The Fifth Republic is the current system of government in France. It is based on the Constitution of the Fifth Republic which was adopted in 1958, after the Fourth Republic collapsed, under the leadership of Charles de Gaulle. It is a semi-presidential representative democracy, where the Head of State is the President. The Executive comprises of the President and the Government which in turn is made up of the Prime Minister who is also the Head of Government and the Ministers. The Parliament is the legislative branch, and it is made up of two houses, that is, the National Assembly which is the principal legislative body and the Senate, while the Judiciary is separate and independent.

French citizens directly elect the President of France as well as the 577 members of the National Assembly for five-year terms. However, the President is only eligible to serve for two terms. An electoral college made up of locally elected representatives elects the 348 members of the Senate. The office of Prime Minister is appointed by the President. However, if his political side does not control a majority in the National Assembly, his appointee has to reflect the majority. The Prime Minister has no fixed term and stays in office for as long as he has the goodwill of the President and National Assembly.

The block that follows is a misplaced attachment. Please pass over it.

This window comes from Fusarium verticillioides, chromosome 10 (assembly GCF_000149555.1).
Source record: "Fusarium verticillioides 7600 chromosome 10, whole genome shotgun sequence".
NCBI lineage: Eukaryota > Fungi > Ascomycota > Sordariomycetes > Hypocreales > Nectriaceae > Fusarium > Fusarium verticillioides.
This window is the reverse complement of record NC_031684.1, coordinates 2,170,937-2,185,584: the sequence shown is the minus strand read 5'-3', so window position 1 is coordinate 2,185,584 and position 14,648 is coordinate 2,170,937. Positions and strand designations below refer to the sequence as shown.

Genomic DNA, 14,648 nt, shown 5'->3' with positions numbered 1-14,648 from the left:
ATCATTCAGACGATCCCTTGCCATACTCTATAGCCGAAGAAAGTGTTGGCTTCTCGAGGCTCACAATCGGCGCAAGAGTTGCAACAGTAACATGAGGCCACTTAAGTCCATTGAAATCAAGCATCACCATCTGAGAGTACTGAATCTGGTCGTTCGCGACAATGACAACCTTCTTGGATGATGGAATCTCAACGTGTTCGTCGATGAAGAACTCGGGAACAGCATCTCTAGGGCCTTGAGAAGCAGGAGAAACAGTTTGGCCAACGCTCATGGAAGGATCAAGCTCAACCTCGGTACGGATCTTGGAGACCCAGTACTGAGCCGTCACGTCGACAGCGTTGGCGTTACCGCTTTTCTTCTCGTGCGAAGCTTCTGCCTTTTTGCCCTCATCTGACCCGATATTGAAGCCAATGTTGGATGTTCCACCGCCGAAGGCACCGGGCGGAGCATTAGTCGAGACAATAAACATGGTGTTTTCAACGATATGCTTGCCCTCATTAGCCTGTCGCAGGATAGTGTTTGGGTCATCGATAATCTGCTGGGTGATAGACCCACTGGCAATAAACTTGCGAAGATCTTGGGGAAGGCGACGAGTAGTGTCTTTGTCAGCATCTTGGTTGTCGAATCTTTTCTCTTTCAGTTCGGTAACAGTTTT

The National Assembly meets in the Palais Bourbon in Paris on the bank of the River Seine. The construction of started in 1722 as a country house, but was nationalized during the French Revolution, and later in 1806 Napoleon made modification to mirror the church of Madeleine. On the other hand, the Senate meets at the Palais du Luxembourg which is located in the 6th Arrondissement of Paris. The President and the Prime Minister reside in the Palais de l’ Élysée and the Hôtel Matignon respectively. All these buildings previously belonged to the aristocracy but were nationalized and converted for government use after the French Revolution.

Political parties in France are generally organized by right-wing parties (the National Front, the Union For the Popular Movement), centrist parties (Democratic Movement, New Centre), and left-wing parties (Socialist Party, Unitarian Left).

This page was last modified on May 1st, 2018

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